Geng EH, Nash D, Kambugu A, Zhang Y, Braitstein P, Christopoulos KA, Muyindike W, Bwana MB, Yiannoutsos CT, Petersen ML. Retention in care among HIV-infected patients in resource-limited settings: emerging insights and new directions. Curr HIV/AIDS Rep. 2010;7(4):234–44.
Mugasha C, Kigozi J, Kiragga A, Muganzi A, Sewankambo N, Coutinho A, Nakanjako D. Intra-facility linkage of HIV-positive mothers and HIV-exposed babies into HIV chronic care: rural and urban experience in a resource limited setting. PLoS One. 2014;9(12):e115171.
Turan JM, Onono M, Steinfeld RL, Shade SB, Owuor K, Washington S, Bukusi EA, Ackers ML, Kioko J, Interis EC. Implementation and operational research: effects of antenatal care and HIV treatment integration on elements of the PMTCT Cascade: results from the SHAIP cluster-randomized controlled trial in Kenya. J Acquir Immune Defic Syndr (1999). 2015;69(5):e172–81.
Hassan AS, Sakwa EM, Nabwera HM, Taegtmeyer MM, Kimutai RM, Sanders EJ, Awuondo KK, Mutinda MN, Molyneux CS, Berkley JA. Dynamics and constraints of early infant diagnosis of HIV infection in rural Kenya. AIDS Behav. 2012;16(1):5–12.
Feinstein L, Edmonds A, Okitolonda V, Cole SR, Van Rie A, Chi BH, Ndjibu P, Lusiama J, Chalachala JL, Behets F. Maternal combination antiretroviral therapy is associated with improved retention of HIV-exposed infants in Kinshasa, Democratic Republic of Congo. J Acquir Immune Defic Syndr (1999). 2015;69(3):e93.
Kebede B, Gebeyehu A, Jain S, Sun S, Haubrich R. Delay in early infant diagnosis and high loss to follow-up among infant born to HIV-infected women in Ethiopia. World J AIDS. 2014;4(04):402.
Kalembo FW, Zgambo M. Loss to followup: a major challenge to successful implementation of prevention of mother-to-child transmission of HIV-1 programs in sub-Saharan Africa. ISRN AIDS. 2012;2012:589817.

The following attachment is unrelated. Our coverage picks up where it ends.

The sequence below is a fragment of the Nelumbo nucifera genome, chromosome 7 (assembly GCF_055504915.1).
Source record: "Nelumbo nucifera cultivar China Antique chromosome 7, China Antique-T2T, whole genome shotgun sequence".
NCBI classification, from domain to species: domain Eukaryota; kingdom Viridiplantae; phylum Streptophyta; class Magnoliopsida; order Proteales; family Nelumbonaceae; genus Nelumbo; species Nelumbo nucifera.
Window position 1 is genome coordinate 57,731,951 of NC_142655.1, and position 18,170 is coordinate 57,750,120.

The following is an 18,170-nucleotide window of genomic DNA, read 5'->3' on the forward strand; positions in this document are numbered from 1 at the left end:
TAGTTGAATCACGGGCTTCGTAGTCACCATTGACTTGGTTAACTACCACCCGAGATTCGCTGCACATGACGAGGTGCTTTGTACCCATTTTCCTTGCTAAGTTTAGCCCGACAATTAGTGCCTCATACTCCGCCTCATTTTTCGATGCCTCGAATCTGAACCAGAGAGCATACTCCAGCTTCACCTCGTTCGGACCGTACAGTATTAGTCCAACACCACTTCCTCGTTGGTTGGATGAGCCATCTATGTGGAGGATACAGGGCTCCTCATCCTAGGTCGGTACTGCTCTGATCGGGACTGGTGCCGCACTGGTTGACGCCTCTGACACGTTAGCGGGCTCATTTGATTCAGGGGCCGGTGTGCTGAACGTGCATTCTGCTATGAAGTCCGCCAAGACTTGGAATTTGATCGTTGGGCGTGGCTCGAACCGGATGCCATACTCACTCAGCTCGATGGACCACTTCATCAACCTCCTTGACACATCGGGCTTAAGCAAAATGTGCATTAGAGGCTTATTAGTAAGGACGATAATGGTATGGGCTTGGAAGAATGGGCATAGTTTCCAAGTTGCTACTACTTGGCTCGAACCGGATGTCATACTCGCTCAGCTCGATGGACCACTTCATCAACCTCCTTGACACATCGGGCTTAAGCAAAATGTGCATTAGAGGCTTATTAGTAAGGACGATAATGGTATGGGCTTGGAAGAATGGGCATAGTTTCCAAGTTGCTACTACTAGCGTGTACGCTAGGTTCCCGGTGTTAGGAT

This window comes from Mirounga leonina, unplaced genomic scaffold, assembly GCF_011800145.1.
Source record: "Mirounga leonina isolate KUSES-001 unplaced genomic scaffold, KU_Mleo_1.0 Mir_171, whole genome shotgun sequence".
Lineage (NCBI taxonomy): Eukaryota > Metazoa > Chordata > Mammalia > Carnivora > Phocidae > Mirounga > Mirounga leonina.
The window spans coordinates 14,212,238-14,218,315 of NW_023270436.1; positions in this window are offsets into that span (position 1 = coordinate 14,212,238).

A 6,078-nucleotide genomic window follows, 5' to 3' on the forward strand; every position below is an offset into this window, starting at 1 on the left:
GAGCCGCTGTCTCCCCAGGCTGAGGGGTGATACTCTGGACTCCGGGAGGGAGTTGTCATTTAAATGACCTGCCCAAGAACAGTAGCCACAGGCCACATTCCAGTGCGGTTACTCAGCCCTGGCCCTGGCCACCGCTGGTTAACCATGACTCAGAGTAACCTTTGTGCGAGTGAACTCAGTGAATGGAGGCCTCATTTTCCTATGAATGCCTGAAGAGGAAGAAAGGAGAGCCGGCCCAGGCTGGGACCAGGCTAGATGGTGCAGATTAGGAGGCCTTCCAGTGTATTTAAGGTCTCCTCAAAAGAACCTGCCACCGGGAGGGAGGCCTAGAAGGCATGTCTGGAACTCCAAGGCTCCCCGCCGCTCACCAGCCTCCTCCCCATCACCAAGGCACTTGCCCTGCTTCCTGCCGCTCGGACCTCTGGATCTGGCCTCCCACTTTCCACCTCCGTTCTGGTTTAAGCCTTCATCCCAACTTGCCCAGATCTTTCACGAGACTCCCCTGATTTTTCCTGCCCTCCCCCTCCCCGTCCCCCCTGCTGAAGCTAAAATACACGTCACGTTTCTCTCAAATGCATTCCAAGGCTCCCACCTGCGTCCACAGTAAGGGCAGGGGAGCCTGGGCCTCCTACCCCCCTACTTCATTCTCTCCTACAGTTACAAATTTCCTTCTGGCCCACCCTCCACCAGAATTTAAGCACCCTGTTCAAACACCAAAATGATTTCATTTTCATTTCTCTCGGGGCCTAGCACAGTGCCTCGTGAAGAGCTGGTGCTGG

Lubega M, Musenze IA, Joshua G, Dhafa G, Badaza R, Bakwesegha CJ, Reynolds SJ. Sex inequality, high transport costs, and exposed clinic location: reasons for loss to follow-up of clients under prevention of mother-to-child HIV transmission in eastern Uganda–a qualitative study. Patient Prefer Adherence. 2013;7:447.
Yeap A, Hamilton R, Charalambous S, Dwadwa T, Churchyard G, Geissler P, Grant A. Factors influencing uptake of HIV care and treatment among children in South Africa–a qualitative study of caregivers and clinic staff. AIDS Care. 2010;22(9):1101–7.
Vandenbroucke JP, Von Elm E, Altman DG, Gøtzsche PC, Mulrow CD, Pocock SJ, Poole C, Schlesselman JJ, Egger M, Initiative S. Strengthening the reporting of observational studies in epidemiology (STROBE): explanation and elaboration. PLoS Med. 2007;4(10):e297.
Von Elm E, Altman DG, Egger M, Pocock SJ, Gøtzsche PC, Vandenbroucke JP, Initiative S. The strengthening the reporting of observational studies in epidemiology (STROBE) statement: guidelines for reporting observational studies. Int J Surg. 2014;12(12):1495–9.
Bonita R, Beaglehole R, Kjellström T. Basic epidemiology. Geneva: World Health Organization; 2006.
Attia A. Why should researchers report the confidence interval in modern research. Middle East Fertil Soc J. 2005;10(1):78–81.
Gupta SK. The relevance of confidence interval and P-value in inferential statistics. Indian J Pharmacol. 2012;44(1):143–4.
Akobeng AK. Confidence intervals and p-values in clinical decision making. Acta Paediatr. 2008;97(8):1004–7.
JUNPo HIV/AIDS. HIV/aids JUNPo: 90–90-90: an ambitious treatment target to help end the AIDS epidemic. Geneva: UNAIDS; 2014.
Republic of Uganda. Consolidated guidelines for prevention and treatment of HIV in Uganda. Kampala: Ministry of Health; 2016. p. 48.
The Republic of Uganda. Consolidated guidelines for HIV prevention and treatment in Uganda. Kampala: Ministry of Health; 2016. p. 121–2.